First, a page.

When you plan a load test, one of the first things you need to know about the backend configuration is if it includes a load balancer. This is important because most load balancers distribute new user sessions by the client IP address. Some of them allow changing the distribution method. However this may be achievable only by a significant configuration change. You will hardly persuade the site admins to make such changes in the production environment.
What is a bit embarrassing in this respect is that even if you select the “distribute to the least loaded” option in LB settings, this may still mean that it will use this rule only for new IPs. After the initial connect, each IP is remembered for a certain time (from 1 hour to few days) and all new connections from the same IP will be directed to the same web server.
This creates a very big problem for load testing. If you use WAPT Pro, or any other efficient load testing tool, by default all your virtual users will share the same IP address and will be directed to the same web server behind the LB. As a result, you will not be able to test the whole system correctly.
There are several possible solutions. The first one is to setup several IP addresses on the system running load generation unit and use IP spoofing feature available in WAPT Pro and similar tools. Another solution is to use several systems for the load generation. Each of them will have a different IP. In both cases we will have all sessions coming from N different IP addresses.
The most common mistake in this situation is to think that if you need to test, say, 5 web servers behind a load balancer, you can just run the test from 5 different load agents. Unfortunately most likely this will not work, because nobody guarantees that two agents cannot be distributed to the same server. As a result, most likely you will not load all your 5 servers this way. Moreover, after you run your test for the first time, your LB will most likely remember the distribution of IP addresses, so next time it will distribute all agents to the same servers. Even if you can change all IPs and try again, this will hardly be useful.
For some reason people think that when you run 5 agents to 5 servers and they all are distributed randomly, there is a good chance that each agent will be directed to a different server making this a one to one distribution. Let’s introduce some math to this. Remember the probability theory? The first agent is distributed to the first server. This is always a success. The second agent should be distributed to one of the remaining servers to make the whole thing work. The probability of this is 4/5. It is 3/5 for the third agent, because this time 2 of 5 servers are already occupied. If we continue this observation for the remaining load agents, we will have the following formula for the total probability of success:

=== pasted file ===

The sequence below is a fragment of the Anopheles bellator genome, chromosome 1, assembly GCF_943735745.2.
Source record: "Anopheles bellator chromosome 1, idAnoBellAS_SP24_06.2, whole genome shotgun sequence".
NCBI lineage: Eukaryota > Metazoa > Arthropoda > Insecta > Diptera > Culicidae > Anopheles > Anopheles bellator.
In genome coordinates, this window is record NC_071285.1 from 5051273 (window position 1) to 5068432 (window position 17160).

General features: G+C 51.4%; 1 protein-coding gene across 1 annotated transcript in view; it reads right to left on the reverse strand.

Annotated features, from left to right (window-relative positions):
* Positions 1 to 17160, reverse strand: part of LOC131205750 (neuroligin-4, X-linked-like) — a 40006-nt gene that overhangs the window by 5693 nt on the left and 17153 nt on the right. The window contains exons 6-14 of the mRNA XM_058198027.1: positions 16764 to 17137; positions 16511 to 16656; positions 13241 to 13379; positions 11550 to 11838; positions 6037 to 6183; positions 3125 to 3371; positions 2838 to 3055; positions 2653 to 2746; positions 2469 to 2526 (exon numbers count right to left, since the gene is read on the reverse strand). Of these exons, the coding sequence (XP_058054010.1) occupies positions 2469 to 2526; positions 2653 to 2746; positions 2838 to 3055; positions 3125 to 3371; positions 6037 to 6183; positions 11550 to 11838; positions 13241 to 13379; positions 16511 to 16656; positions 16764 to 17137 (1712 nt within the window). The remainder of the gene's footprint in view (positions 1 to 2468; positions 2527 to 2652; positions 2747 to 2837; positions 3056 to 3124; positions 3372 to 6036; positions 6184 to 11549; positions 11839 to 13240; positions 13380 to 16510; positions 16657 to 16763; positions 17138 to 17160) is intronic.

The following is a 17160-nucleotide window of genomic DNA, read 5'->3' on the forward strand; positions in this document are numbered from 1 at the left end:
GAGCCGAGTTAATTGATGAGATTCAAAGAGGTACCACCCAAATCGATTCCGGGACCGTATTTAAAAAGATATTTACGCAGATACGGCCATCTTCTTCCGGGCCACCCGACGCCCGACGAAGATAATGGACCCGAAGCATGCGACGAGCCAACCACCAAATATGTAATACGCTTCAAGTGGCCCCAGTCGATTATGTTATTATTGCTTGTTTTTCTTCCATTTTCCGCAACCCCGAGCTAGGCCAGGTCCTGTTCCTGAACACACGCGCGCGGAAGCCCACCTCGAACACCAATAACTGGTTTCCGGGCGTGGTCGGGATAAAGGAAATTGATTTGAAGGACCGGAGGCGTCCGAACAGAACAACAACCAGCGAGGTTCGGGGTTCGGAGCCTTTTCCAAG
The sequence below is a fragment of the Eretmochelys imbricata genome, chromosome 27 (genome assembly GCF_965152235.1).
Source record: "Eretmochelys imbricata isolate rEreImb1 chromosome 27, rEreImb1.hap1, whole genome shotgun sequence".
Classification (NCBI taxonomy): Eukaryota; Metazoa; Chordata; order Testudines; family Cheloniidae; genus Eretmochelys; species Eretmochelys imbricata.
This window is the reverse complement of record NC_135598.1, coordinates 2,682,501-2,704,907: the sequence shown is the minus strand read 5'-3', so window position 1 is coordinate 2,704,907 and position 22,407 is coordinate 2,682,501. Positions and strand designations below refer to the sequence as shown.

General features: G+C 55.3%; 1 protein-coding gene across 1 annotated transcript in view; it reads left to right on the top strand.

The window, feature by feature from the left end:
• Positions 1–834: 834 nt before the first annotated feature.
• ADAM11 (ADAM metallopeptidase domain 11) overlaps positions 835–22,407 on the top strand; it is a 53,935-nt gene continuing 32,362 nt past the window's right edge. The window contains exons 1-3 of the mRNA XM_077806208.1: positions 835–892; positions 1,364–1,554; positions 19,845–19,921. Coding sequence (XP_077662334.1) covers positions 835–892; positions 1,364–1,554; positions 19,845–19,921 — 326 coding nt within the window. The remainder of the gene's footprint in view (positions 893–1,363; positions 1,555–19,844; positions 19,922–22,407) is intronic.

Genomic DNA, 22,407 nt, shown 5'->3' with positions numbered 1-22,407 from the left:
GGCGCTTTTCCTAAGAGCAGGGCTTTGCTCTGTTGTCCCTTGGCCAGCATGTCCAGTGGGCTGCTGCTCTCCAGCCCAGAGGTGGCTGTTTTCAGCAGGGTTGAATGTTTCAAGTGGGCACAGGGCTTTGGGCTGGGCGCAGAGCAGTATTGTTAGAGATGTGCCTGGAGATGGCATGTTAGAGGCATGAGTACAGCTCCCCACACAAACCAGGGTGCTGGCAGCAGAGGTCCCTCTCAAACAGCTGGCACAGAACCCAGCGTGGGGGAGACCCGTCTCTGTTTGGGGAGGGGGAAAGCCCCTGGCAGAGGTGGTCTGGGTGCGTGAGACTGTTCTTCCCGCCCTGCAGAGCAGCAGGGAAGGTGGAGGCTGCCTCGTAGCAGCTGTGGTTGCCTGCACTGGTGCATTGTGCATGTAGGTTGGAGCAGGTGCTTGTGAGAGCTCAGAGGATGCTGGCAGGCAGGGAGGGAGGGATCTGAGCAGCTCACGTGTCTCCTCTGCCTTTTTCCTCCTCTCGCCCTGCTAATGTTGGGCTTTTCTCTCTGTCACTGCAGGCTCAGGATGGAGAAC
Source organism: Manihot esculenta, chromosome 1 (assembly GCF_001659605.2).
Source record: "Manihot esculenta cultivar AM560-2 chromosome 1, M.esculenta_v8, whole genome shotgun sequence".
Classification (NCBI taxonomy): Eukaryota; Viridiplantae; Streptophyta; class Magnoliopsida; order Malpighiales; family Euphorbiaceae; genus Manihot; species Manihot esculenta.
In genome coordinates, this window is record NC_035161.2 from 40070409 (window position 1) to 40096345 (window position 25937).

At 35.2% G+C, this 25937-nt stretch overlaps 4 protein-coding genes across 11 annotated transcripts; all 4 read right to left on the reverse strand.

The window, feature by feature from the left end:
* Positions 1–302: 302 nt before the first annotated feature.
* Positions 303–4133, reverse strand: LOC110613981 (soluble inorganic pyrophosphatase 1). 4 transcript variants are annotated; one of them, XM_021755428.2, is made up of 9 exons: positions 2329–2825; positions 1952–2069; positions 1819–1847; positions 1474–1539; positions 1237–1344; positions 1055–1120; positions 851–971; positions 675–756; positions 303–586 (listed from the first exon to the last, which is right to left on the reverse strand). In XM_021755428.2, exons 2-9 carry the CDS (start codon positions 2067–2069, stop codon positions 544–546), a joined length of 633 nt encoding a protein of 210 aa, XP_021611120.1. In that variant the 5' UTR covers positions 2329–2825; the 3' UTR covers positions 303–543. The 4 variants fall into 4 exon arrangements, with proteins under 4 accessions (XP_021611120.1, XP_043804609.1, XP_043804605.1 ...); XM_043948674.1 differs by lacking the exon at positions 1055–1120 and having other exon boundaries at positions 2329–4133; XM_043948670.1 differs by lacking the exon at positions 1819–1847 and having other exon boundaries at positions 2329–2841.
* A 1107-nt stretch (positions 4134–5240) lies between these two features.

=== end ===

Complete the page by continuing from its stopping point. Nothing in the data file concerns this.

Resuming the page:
1 * 4/5 * 3/5 * 2/5 * 1/5 = 0,0384
Unfortunately this means that you have less than 1 chance out of 25 to get the one to one allocation.
The right solution is to “unrandomize” this process. By default the load balancer will distribute each new IP to a least loaded server. However a difference in load produced by a single user session will hardly be regarded. We can archive our goal if you create a significant number of sessions from the first IP address, then start adding sessions from the second IP and so on.
WAPT Pro offers two ways to achieve this.
- You can assign each virtual user profile to a specific load agent and specify a certain delay for each profile, so that they would be started one by one, but not at the same time.
- You can start the test with a single load agent and add other ones with some time intervals during the test. This can be done from the “Current Load” page that appears in the left view after you run the test.
If you perform the above procedure accurately, LB will remember all the IPs, so you will not need to repeat this again, if you want to restart the test. The created one to one allocation will be preserved and you will be able to test the LB and the site behind it.